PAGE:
Missing in action … one very much needed public school

It’s pass the buck time and the families of students returning Tuesday to Wellington Street Public School are fed up with the nonsense they have endured all summer.
Russell Brownlee is one of those affected parents and his frustration fairly leaps out of the letter he forwarded to the Times-Journal this week.
 According to either the Thames Valley District School Board or the Southwestern Ontario Student Transportation Services,” writes Brownlee, “this wonderful school, which is still very much needed and will be occupied by over 200 students this coming Tuesday, no longer is being recognized as an institution of learning.”

 If you rememer, the heritage-designated property was the scene of a closing ceremony in June, however construction is still underway at Pierre Elliott Trudeau school (formerly Homedale) and these students will be housed at Wellington until the new year.
 A decision was made (by whom?) to cancel the (bus) route affecting all the students whose residence is 2 km away from Trudeau,” notes Brownlee, “including 40 families whose children will still be getting their education at Wellington.”  
 rownlee and company have spent the past three weeks, to no avail, attempting to get a resolution to the busing dilemma.
 Since Wellington is still open until Christmas, why can’t the bus company continue their service as it has been done for many years? Interestingly enough, the TVDSB is blaming the bus company and vice-versa.”
 This last minute scrambling is due also to the fact that some families are not even informed and will not realize that the bus route is cancelled until they will wait at the bus stop on Tuesday.”
 What is truly frustrating in this Keystone Cops caper is the finger pointing and organizational ineptitude emanating from the London-based school board entrusted with the education of our children.
In a report to be presented to council when it reconvenes Tuesday, treasurer Bill Day is projecting a $445,000 operating deficit for 2009.
Typically at this time of year, the city has found itself in a surplus budgetary situation, although the black ink has become fainter of late.
A couple of highlights are worth noting, observes Day. “Low interest rates, coupled with reduced cash flow associated with capital expenditures will result in a deficit in investment income earned this year.”
Compound that with “an increase in Ontario Disability Support Program caseloads and increased program costs per case,” and you’ve got a budget deficit.
In fact, the latter item is projected to result in a $275,000 shortfall this year.
Other significant drains on the budget include: increased repair and lease costs for the city’s transit system ($40,000); forgiveness of library fines and emergency repair costs ($25,000); and an increase in legal and fuel costs for police services ($20,000).
As a result, Day is urging council to press the provincial government to meet with the corporation to address the reduction in municipal partnership funding grants this year and next.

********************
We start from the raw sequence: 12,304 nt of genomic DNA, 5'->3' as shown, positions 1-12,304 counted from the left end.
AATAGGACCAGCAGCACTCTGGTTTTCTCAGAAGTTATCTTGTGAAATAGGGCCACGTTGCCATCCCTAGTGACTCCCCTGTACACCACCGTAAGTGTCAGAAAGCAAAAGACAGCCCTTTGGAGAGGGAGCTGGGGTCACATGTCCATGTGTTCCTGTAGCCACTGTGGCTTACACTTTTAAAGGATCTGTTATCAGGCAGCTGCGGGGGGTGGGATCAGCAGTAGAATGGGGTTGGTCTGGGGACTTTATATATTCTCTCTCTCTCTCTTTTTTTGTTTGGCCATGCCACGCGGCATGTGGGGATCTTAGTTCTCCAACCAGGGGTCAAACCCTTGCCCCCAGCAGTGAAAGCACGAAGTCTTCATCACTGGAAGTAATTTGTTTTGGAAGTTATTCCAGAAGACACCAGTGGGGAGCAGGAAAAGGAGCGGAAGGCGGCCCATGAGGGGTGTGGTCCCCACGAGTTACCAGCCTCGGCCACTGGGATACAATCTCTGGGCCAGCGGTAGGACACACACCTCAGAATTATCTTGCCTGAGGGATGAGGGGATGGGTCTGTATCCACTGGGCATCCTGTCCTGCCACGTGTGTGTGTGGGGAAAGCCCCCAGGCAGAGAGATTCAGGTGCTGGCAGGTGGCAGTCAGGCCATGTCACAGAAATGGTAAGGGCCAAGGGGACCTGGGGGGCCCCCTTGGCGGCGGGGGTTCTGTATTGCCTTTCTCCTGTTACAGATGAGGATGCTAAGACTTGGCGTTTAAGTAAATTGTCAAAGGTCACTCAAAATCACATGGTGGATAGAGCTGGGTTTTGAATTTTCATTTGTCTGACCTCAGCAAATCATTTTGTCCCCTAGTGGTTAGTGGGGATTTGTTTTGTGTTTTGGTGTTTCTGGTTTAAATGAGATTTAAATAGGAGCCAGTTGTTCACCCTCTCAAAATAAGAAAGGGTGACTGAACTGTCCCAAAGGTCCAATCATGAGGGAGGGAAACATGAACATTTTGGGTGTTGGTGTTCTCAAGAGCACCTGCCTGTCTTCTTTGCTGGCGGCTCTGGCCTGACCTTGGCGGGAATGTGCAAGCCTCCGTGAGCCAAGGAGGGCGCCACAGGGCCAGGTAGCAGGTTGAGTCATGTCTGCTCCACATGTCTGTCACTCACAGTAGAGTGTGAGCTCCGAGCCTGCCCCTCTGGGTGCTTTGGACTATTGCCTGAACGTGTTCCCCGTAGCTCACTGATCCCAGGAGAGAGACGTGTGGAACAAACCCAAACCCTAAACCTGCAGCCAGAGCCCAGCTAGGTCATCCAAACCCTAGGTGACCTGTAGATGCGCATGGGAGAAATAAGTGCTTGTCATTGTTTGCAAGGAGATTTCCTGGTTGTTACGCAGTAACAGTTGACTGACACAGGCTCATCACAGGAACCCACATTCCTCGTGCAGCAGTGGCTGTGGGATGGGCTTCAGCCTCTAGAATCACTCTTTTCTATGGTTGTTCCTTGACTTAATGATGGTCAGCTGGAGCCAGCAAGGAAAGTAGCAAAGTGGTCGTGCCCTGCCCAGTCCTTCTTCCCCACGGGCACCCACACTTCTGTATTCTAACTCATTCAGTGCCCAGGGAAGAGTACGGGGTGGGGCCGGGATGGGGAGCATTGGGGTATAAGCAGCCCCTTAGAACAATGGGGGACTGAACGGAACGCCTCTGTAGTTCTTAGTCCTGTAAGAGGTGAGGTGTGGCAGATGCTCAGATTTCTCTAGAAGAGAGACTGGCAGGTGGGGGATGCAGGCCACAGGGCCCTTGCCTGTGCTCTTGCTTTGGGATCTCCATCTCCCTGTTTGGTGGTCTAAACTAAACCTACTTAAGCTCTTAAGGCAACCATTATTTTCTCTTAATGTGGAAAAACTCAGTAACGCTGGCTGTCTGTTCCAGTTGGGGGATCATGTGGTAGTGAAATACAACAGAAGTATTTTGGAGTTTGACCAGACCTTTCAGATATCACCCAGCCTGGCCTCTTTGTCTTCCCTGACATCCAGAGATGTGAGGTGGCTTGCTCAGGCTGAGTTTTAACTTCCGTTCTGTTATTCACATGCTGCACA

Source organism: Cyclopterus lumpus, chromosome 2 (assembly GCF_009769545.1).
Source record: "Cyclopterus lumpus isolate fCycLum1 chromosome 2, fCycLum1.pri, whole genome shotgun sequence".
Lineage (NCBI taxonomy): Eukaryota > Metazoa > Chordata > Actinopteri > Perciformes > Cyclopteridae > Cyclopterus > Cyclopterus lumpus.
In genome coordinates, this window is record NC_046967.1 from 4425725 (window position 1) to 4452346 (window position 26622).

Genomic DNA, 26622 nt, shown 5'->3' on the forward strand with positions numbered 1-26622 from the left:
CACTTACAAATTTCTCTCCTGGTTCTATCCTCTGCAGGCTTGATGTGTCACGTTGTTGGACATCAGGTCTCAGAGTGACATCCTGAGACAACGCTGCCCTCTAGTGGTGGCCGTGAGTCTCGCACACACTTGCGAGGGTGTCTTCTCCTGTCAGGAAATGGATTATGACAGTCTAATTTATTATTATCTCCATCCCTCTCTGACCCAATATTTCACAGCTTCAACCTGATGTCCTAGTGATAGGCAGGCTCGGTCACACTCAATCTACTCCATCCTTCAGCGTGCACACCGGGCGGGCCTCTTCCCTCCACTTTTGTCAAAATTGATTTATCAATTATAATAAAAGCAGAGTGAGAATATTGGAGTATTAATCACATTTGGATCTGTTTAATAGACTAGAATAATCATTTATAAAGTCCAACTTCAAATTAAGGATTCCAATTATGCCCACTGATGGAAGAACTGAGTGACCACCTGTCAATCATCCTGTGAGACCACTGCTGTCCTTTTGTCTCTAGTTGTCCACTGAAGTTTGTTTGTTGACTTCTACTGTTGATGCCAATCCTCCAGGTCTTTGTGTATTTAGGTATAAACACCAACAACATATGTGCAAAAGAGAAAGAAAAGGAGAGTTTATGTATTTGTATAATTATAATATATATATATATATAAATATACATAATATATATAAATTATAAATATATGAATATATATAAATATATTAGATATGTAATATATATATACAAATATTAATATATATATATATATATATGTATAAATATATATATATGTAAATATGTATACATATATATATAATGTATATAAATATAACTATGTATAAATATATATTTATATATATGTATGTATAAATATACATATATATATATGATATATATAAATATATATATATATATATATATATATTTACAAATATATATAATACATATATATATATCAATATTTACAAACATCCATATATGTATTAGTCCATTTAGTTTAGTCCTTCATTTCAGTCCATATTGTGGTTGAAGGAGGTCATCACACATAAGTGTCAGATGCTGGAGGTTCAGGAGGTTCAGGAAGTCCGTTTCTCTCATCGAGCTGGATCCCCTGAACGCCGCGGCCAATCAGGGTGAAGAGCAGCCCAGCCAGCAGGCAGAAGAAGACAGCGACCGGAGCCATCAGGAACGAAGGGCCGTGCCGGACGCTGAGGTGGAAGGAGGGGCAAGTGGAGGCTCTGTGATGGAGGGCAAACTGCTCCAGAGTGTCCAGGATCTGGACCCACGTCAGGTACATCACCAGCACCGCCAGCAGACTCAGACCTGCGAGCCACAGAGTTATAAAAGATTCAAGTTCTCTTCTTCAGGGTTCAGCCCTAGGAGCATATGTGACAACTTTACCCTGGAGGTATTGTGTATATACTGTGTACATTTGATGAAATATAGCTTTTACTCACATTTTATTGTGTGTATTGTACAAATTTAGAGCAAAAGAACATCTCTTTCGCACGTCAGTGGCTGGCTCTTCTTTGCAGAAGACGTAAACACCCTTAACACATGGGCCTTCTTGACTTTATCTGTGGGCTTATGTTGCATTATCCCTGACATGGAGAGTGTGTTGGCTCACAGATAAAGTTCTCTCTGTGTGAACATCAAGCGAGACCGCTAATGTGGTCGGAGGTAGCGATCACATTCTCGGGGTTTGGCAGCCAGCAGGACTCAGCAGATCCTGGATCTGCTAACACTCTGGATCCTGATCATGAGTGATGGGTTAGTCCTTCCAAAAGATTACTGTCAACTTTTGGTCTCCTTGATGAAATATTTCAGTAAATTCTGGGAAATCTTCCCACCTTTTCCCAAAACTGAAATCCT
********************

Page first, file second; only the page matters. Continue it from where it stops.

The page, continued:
The grant had been reduced from $5.2 million in 2008 to just over $4 million this year. And Day expects the funding will evaporate further to $3.2 million in 2010.
Letters of concern from Mayor Cliff Barwick and MPP Steve Peters to Finance Minister Dwight Duncan “have brought no response to date,” Day acknowledged.
All of which will add a heightened dimension to the city’s budget deliberations next spring, mere months in advance of the November municipal vote.
Get set for creative financing at a major league level.
T-J reader Iris Wellwood found herself strolling by the Jumbo monument Thursday and the elephant that made St. Thomas famous is looking a little worse for wear.
“I was shocked at his condition,” she writes.
“There is a crack across most of his ride side and he certainly could use a new coat of paint, especially on his legs.”
It’s a little depressing when this St. Thomas icon mirrors the tumbledown appearance evident when driving along South Edgeware Road.
We’ve said it before, it’s all about keeping up appearances and sending a message loud and clear – St. Thomas is open for business.
A week ago in this corner we documented the chronology of events that led up to the inaugural meeting of the Community Schools Alliance last month in Ottawa, attended by John Wilson of Malahide, who serves on the executive committee.
John, the former warden of Elgin county, dropped us a quick phone call this week to observe, “we’re not looking for special treatment, we’re looking for fair treatment for rural schools.”
Over the course of his lengthy political career, John has always had a knack for getting to the nitty gritty of the task at hand.
“There is no group in the world that are better money recyclers than CFDCs.”
Elgin-Middlesex-London MP Joe Preston credits the Elgin Community Futures Development Corp. after he announced a $500,000 grant Thursday in St. Thomas.

City Scope appears every Saturday in the Times-Journal. Questions and comments may be e-mailed to:

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